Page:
Beginner’s Guide to Machine Quilting: Batting Definitions Part 1

Beginner's Guide to Machine Quilting: Batting Definitions Part 1

My mother is not a quilter and she refers to the batting as “fluffy stuff”. I’ve stood at my school reunions trying to explain what I do as a machine quilter and find myself explaining a quilt like an oreo cookie where I’m responsible to marrying the front fabric and the back fabric with the “squishy stuff” in the middle. However you think of batting, it can be overwhelming to make sense of the sometimes technical terms found on batting labels.

There are so many choices when it comes to batting that some folks just throw up their hands and select the batting strictly on price alone. I encourage you to learn more about the batting layer because it is responsible for the feel of the quilt in the end. It can give you snuggly softness as you wrap up in your quilt or it can give you reliable stability for your wallhanging. In order to dive deeper into how to choose a batting we need to talk about some of the terms you’ll encounter in the batting world. This will be a two part article because there are a lot of terms to cover!

Loft: This word refers to the height or thickness of the batting. As my mom would say- this is the fluff quotient. 🙂 Most manufacturers offer a variety of thickness choices for their batting. A thin batting with low loft will lack definition to your quilting lines. A cotton/poly blend batt or wool or even a low loft polyester will lift up into your quilting lines to give them nice definition. Keep in mind that when quilting we are asking our top thread and our bottom thread to shake hands when your machine makes a stitch. The place where these two threads meet up will ideally land inside your batting layer to hide that handshake. When balancing our tension our goal is to get the handshake to hide inside the batting. A super thin batting will not give you much forgiveness when it comes to tension because there simply isn’t a lot of space for the handshake to hide. Plus, a super thin batting can also be very fragile which can make manipulating the batting difficult. I like to give batting a little pull with my hands and see if it leaves the imprints of my fingertips. If it does, I generally don’t use it as it is too fragile and will fall apart too easily. Of course, super thin battings are also the cheaper battings but I don’t believe they will hold up well over time so I don’t use them.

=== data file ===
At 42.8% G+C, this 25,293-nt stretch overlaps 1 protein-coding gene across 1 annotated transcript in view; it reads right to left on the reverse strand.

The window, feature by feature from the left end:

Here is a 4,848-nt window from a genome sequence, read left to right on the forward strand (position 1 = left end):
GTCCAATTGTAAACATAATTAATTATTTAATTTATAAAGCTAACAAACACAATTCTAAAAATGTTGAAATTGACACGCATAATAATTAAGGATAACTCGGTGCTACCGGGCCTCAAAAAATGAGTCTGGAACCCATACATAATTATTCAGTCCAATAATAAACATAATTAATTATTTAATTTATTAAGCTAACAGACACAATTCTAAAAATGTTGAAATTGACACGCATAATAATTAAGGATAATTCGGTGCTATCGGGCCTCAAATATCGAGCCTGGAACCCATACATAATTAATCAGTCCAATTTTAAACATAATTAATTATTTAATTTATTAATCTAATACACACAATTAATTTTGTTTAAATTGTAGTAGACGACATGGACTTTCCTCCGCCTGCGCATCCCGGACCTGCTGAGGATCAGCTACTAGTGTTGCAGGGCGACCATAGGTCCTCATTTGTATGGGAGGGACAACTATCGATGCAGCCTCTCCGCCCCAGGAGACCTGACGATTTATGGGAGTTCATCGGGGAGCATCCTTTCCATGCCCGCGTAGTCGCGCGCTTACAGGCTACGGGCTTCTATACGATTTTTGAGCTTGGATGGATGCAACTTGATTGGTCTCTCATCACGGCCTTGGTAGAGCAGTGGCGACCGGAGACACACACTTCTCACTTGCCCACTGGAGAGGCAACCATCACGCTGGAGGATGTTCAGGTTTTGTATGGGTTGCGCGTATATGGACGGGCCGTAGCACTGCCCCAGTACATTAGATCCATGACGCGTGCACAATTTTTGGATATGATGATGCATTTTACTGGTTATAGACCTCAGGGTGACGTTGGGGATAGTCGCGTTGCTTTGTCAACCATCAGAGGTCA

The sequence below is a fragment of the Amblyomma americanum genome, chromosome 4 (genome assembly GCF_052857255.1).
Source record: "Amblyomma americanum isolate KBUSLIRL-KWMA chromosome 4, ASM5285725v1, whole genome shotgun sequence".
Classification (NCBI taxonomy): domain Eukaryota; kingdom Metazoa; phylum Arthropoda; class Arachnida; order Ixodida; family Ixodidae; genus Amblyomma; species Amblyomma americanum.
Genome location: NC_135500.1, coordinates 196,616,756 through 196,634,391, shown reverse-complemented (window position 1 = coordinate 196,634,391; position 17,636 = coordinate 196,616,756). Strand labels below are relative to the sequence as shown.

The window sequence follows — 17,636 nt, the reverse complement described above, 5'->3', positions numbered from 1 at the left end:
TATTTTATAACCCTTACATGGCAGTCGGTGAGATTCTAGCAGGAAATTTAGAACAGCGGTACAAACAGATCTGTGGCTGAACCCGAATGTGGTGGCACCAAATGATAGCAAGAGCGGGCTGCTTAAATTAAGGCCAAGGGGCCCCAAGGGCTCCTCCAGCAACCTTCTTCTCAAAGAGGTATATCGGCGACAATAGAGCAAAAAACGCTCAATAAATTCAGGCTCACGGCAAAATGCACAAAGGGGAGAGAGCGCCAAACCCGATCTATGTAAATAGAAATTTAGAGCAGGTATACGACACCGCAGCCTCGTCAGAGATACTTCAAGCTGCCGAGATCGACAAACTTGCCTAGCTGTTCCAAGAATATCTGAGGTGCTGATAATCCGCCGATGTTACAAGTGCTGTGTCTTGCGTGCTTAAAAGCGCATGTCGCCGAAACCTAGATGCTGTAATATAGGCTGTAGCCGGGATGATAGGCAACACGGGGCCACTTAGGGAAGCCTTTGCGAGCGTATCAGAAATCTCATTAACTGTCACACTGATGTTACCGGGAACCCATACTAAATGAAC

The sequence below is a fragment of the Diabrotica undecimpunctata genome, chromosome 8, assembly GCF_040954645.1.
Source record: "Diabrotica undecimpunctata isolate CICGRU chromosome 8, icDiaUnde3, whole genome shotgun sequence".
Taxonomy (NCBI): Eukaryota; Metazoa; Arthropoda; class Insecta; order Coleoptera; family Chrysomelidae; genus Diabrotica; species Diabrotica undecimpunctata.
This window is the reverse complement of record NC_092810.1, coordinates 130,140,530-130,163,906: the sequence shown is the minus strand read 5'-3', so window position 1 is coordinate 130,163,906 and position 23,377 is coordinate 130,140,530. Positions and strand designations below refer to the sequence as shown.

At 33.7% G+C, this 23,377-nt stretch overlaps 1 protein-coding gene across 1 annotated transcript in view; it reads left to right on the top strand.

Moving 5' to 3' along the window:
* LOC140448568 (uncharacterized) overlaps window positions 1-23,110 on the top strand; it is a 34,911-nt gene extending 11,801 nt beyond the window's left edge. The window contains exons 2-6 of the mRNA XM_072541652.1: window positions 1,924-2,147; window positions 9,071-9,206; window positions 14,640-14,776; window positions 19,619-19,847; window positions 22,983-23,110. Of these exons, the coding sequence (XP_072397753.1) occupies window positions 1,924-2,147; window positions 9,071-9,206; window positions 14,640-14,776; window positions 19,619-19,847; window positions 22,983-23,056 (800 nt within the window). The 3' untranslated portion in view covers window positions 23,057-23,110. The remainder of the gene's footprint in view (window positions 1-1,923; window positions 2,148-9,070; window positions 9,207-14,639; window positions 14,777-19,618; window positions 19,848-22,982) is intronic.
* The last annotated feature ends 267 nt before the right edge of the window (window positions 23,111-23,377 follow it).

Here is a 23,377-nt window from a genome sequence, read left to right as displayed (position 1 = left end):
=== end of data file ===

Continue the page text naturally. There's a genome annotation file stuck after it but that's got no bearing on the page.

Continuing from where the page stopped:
Batting Loft

Hand/Drape: This is a subjective term that means something different to each person. Essentially the drape of your batting refers to how snuggly it will feel when you are done. When choosing your batting take into consideration who might be snuggling under it. Cotton and Wool battings breathe nicely where as polyester can trap the heat and make for a sweaty night’s sleep. Don’t forget to consider how heavy a batting will feel to the quilt owner when sleeping under the quilt too. Unfortunately this isn’t something you can discern from the batting’s label. It is only something you can experience with a finished quilt. Pay attention to the quilts you encounter and ask the maker what batting they used. See if you like the way it feels to you and start to see if you can tell what type of drape you prefer. I always wash the quilts I give as gifts because it lets the batting relax a bit so it is super cozy.

Shrinkage: Most batting will draw up a bit once you wash it. It is generally listed as a percentage on the label. I have found that what the batting manufacturers list is being optimistic. If the label says 1%, I would expect more like 2%. Some battings have more shrinkage than others. If you are looking for that shabby chic/ antique look, choose a batting that has a great deal of shrinkage. If you don’t want your batting to shrink much you may want to prewash the batting so it gets that out of its system before you use it. I will say that prewashing batting isn’t much fun and the cheaper battings can disintegrate when you wash them. In general, I don’t prewash my battings.

Bearding : The migration of fibers through the quilt top or backing fabric. Wool batting and some polyester battings are notorious for creating a lot of bearding. When it is really bad the back of your quilt will look like it has whiskers!

A high loft wool batting makes the quilt appear to pop up around the quilting lines.
A high loft wool batting makes the quilt appear to pop up around the quilting lines.

Pokies: This is a nickname for the batting fibers that are “poked” through the backing fabric along the stitching line. It is normally caused by a dull needle bringing the batting fibers with it as it moves through the backing fabric. It can also be caused by poor quality thread that has a lot of jagged edges which may catch on batting fibers and drag them through the backing. Smooth threads are less likely to cause pokies. Pokies are also seen when loading a batting upside down.

Grain: Almost every batting will have a grain line which means it will stretch more in one direction. This is a concern if you are making a wallhanging. For those quilting projects which will hang on a wall, orient the batting so the edge with the least amount of stretch is oriented so it runs from top to bottom. This may mean you have to purchase a larger piece of batting than desired because you need the grain to run along a particular edge of your quilt top for stability.

Denier: A way of measuring the density level of a polyester fiber which makes up a polyester batting. The higher the number the stiffer the fiber. Most polyester battings used for quilting is made with 6-12 denier fiber.

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